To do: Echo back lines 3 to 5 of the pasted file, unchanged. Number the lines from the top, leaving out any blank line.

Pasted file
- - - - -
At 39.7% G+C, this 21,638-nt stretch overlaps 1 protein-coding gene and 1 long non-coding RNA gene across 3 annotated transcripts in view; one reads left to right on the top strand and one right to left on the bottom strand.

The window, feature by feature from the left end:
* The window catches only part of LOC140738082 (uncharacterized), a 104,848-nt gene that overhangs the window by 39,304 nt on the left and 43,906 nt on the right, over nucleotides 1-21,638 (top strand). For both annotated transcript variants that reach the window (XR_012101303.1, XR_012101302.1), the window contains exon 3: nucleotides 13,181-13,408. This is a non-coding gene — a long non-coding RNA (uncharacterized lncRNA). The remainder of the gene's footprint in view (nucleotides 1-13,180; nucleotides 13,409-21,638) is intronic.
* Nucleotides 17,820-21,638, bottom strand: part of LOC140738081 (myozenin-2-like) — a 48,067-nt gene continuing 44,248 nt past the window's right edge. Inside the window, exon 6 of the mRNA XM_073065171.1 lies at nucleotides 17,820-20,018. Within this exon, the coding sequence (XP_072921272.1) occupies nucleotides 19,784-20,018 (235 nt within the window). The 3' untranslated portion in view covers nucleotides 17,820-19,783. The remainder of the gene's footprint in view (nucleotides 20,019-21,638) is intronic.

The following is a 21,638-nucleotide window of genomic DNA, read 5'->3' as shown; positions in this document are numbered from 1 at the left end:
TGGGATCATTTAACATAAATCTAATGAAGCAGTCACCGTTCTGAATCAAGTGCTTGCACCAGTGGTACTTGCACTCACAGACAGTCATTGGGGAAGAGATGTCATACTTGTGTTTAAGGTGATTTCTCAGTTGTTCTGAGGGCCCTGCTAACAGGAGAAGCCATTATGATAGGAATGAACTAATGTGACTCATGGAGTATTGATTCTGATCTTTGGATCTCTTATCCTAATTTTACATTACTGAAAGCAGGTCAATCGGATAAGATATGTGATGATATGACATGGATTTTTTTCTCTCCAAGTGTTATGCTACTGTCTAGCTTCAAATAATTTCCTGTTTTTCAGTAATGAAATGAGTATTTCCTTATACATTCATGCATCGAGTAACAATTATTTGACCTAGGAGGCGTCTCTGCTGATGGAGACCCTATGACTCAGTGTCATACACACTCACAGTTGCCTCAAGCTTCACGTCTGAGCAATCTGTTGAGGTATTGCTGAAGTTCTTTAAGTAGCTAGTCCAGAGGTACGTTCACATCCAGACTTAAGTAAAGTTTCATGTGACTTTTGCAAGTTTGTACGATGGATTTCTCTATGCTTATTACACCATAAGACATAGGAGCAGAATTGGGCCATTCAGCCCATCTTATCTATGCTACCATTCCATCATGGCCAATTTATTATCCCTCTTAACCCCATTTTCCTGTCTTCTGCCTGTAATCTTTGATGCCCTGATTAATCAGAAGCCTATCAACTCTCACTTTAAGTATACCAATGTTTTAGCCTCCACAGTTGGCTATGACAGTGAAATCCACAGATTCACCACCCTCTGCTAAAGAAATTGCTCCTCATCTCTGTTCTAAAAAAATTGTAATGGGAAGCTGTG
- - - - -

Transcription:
* The window catches only part of LOC140738082 (uncharacterized), a 104,848-nt gene that overhangs the window by 39,304 nt on the left and 43,906 nt on the right, over nucleotides 1-21,638 (top strand). For both annotated transcript variants that reach the window (XR_012101303.1, XR_012101302.1), the window contains exon 3: nucleotides 13,181-13,408. This is a non-coding gene — a long non-coding RNA (uncharacterized lncRNA). The remainder of the gene's footprint in view (nucleotides 1-13,180; nucleotides 13,409-21,638) is intronic.
* Nucleotides 17,820-21,638, bottom strand: part of LOC140738081 (myozenin-2-like) — a 48,067-nt gene continuing 44,248 nt past the window's right edge. Inside the window, exon 6 of the mRNA XM_073065171.1 lies at nucleotides 17,820-20,018. Within this exon, the coding sequence (XP_072921272.1) occupies nucleotides 19,784-20,018 (235 nt within the window). The 3' untranslated portion in view covers nucleotides 17,820-19,783. The remainder of the gene's footprint in view (nucleotides 20,019-21,638) is intronic.

The following is a 21,638-nucleotide window of genomic DNA, read 5'->3' as shown; positions in this document are numbered from 1 at the left end: